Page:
The objective of this study was to estimate the spatial and temporal distribution of the erosion factor R for the department of Atlántico, Colombia based on daily rainfall data correlated with a single station with higher resolution rainfall data. This methodology might be used for estimating the erosion factor R in different Colombian regions where spatial and high-resolution precipitation data is limited. However, it is necessary to take into account seasonal and orographic conditions for an adequate rain gage selection and correlation.

Methodology

Historical data from 16 stations of the Instituto de Hidrología, Meteorología y Estudios Ambientales (IDEAM) located in the department of Atlántico, Colombia (Figure 1) were used. The IDEAM stations were divided into two categories depending on the data resolution: Type 1 stations were those with rainfall data with an interval lower than 30 min; and Type 2 stations were those with daily data.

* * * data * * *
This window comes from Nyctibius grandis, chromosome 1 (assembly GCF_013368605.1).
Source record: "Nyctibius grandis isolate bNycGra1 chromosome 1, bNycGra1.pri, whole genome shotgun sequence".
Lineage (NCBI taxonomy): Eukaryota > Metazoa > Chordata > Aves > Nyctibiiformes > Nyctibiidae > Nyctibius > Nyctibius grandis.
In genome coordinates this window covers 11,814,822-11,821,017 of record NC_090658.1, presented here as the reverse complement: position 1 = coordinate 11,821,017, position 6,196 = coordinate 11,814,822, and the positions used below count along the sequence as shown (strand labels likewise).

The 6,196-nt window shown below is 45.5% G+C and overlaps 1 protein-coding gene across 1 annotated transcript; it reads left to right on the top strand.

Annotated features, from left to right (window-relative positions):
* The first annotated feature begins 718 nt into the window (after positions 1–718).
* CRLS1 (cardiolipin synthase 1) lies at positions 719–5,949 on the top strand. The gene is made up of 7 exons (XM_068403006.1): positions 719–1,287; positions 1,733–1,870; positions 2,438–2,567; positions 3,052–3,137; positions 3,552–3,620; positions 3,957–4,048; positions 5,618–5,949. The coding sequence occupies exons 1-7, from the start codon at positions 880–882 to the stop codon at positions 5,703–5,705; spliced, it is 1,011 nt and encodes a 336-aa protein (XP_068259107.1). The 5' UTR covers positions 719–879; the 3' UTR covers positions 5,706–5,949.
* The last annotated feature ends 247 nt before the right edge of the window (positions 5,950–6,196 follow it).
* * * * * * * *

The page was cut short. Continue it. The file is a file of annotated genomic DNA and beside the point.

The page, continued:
The only Type 1 station was located at the Ernesto Cortissoz Airport in Barranquilla, from which 113 pluviographs from 1971 to 1998 were obtained (Figure 2). The Type 2 stations with daily data from 1980 to 2011 were Las Las Flores, Puerto Colombia, Usiacurí, Polonuevo, Piojó, Hibácharo, Sabanalarga, Ponedera, Puerto Giraldo, Normal Manatí, Casa Bomba, Loma Grande, Hacienda El Rabón, Campo de la Cruz, and San Pedrito. The station Ernesto Cortissoz Airport also had precipitation daily data from 1980 to 2011. Figure 3 shows the location of the stations in the department of Atlántico.

The monthly multiannual analysis of precipitation from the 16 IDEAM stations showed a bimodal behavior in all the stations. From January to March the precipitation is low and increases from April to June. The precipitation decreases after July due to the San Juan Summer period, and then increases from August to November with the highest precipitation in October. The precipitation starts decreasing again in December.